Furthermore, we showed that “high numbers of nevi,” was associated with increased risk for CM24–26 in all age groups but also more specifically with increased risk for truncal CM. The latter is a result in line with the findings by Chang et al.27 who recently showed that an abnormal nevus phenotype was associated mostly with CM on intermittently UVR exposed sites.
The tendency to an association between high numbers of nevi and an increased risk also for limb CM is consistent both with Chang et al.27 and with a recent meta-analysis of Caini et al.,28 thus further supporting the theory of divergent pathways to CM.16 A limitation of our study regarding nevus counts might be that whole body nevus counts were not performed; instead the instructed, self-reported number of nevi/moles on the left arm was used as a proxy for the total body nevus counts. The participants may have found it difficult to differ nevi from sunburn freckles, pigmented seborrhoeic keratoses or solar lentignes and thus under- or over-estimated the number of nevi as no detailed instruction about how to discriminate a nevus from, e.g., a solar lentigo was presented within the questionnaire. However, due to the prospective study design, there is no reason to believe that nevus counts differed among melanoma cases and controls. Total body nevus counts have shown to be strongly correlated to nevus count of one arm.29, 30 Therefore we have considered our results to be both reliable and generalizable.
Sunbeds and sunlamps
The use of artificial UVA/UVB for tanning purposes might possibly result in an increased risk for melanoma, however etiologically difficult to dissect from different types of solar UV exposure. In our prospective study design we wanted to test if artificial UVR exposure was associated with an increased risk for CM, as not only the recent review from IARC21 concluded that also artificial UVR, e.g., from sunbeds and sun lamps, is carcinogenic. Recent studies4, 7 as well as older studies9, 10, 19, 20 have shown that artificial UVR exposure could be associated with increased risk for CM. Nevertheless, limitations of several published studies have been the difficulty to properly adjust for natural UVR (sun) exposure in the statistical analyses. Lazovich et al.7 as well as Cust et al.4 did, however, try to avoid this limitation by rigorously adjusting for sun exposure, and both found an association between CM and UVR exposure from sunbeds. The precise pathogenesis of CM is still unknown, but the carcinogenicity of UVB have been ascribed to direct DNA damage, while the probable carcinogenicity of UVA have been explained by damage to DNA by indirect effects (reactive oxygen species, photoreactions and photoproducts).31, 32 The possibly carcinogenic effect of UVR from sunbeds does most likely not differ from that of natural UVR exposure.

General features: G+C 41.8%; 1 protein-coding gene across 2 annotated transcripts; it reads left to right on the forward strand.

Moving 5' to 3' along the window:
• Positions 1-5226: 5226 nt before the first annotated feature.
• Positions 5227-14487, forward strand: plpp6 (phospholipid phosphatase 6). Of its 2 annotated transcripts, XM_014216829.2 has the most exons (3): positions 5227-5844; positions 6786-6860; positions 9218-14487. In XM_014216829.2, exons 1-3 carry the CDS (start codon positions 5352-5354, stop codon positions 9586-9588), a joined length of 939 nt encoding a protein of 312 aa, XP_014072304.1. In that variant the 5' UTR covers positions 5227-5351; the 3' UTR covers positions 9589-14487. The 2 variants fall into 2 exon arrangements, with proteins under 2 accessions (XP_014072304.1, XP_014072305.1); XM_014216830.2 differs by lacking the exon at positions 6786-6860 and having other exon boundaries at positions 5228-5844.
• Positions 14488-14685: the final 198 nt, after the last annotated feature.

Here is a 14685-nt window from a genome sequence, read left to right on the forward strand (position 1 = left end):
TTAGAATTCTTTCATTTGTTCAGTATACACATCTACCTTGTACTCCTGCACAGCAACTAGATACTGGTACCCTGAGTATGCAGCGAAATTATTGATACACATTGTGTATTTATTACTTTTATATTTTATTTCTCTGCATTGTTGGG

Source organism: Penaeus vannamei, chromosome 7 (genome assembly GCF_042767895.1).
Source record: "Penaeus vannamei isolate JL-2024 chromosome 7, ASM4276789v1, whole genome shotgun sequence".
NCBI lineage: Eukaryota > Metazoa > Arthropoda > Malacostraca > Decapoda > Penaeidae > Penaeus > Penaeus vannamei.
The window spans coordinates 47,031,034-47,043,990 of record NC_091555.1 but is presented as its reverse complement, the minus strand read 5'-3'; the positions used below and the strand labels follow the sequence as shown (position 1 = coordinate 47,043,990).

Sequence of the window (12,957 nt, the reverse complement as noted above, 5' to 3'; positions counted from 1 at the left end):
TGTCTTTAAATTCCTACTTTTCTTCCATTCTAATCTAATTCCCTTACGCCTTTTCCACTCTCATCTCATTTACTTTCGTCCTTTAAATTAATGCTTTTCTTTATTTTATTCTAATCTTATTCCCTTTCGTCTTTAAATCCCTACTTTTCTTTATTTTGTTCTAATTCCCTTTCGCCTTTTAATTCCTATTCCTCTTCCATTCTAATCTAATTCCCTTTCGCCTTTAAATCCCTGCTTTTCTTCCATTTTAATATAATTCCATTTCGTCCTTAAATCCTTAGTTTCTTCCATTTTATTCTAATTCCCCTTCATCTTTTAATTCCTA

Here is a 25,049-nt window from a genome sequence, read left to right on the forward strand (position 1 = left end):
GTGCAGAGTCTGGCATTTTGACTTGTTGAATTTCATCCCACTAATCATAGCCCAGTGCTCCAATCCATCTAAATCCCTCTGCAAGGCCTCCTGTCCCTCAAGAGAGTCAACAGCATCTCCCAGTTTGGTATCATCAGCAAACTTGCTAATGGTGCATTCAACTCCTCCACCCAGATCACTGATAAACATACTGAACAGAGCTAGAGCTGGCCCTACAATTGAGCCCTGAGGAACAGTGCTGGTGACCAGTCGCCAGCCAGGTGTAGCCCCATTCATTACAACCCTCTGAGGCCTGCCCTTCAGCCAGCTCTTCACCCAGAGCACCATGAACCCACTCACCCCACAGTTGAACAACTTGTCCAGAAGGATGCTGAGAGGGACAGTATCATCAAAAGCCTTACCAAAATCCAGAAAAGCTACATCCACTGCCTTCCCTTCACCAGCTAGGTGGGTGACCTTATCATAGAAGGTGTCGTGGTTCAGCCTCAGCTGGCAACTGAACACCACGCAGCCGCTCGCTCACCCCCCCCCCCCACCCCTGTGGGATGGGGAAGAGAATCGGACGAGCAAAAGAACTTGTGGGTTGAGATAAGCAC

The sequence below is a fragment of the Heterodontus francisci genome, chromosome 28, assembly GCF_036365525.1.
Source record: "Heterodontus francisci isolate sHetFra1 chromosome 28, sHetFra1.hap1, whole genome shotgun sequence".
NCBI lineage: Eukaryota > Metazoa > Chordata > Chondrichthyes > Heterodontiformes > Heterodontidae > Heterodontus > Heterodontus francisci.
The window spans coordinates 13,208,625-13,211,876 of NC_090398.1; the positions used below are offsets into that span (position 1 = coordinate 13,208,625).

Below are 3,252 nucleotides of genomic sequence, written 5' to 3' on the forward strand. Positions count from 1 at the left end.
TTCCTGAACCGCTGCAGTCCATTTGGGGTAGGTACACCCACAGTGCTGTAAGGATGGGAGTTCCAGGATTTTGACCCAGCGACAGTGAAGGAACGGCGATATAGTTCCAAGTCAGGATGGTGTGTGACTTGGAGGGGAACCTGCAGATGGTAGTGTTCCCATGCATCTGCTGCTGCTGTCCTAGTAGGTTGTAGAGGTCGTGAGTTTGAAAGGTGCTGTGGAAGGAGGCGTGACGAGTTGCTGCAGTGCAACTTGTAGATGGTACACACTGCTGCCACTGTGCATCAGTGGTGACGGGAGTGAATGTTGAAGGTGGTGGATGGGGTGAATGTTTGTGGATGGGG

In our cohort the overall use of sunbeds was high (∼50%), as has been noted in earlier studies of Swedish study participants.33, 34 The use of sun lamps was lower, possibly due to that the early sun lamps [mainly emitting Ultraviolet B radiation (UVB)] were restricted after 1982 by Swedish law35 and thereafter only sunbeds/solaria of “UV type 3,”36 with an excess of Ultraviolet A radiation (UVA), have been allowed in tanning parlors and sold for non-medical purposes.37
As sun lamps could represent UVB, as a risk factor for CM, this usage was separated from (UVA-rich) sunbed use in our analyses. The univariate analyses indicated in fact a correlation between sunlamp use and risk for CM, but the multivariate analyses could not confirm this, possibly explained by low numbers.
In contrast, frequent sunbed use was correlated to an increased risk of CM in younger, but not in older, women. The strong relation between frequent usage of sunbeds and an increased risk for CM in younger women has previously been reported in Sweden.9, 19 In addition and further supporting our findings, a large prospective Scandinavian study,10 the reports from IARC20, 21 and a recent study by Cust et al.4 showed associations between sunbed use and the risk for CM, especially evident in younger women.
The reasons for these observations might be that clamshell-like sunbeds expose almost 100% of the body surface to UVA, which consequently and instantly gives very high amounts of intermittent UVA in a short time, compared to the much lesser skin area exposed for solar UVR during common outdoor activities.37 Most modern sunbeds emit mainly UVA and the emission is reported to be more than three times higher compared to the UVA in natural sunshine on a summer day.38 In addition to UVA, most sunbeds nowadays emit a small component of UVB radiation, to intensify the tanning effect and therefore theoretically they may harbor a sunburning capacity. Nonetheless, the younger women observed in our study had exposed themselves to very high amounts of UVA already at an early age, possibly indicating UVA carcinogenicity and/or that the specific time/age when UVA/sunbed exposure takes place might be important. The finding could also be a proxy for an early sun-seeking behavior9, 34 and/or, as suggested by Lazovich et al.,7 a marker for cumulative UVR exposure, thus reflecting a very high total UVR exposure, regardless of source. Unfortunately no specific question in the questionnaire addressed how often the sunbed exposure was associated with sunburn(s), and thus this possible explanation to the detected increase in risk could not be evaluated.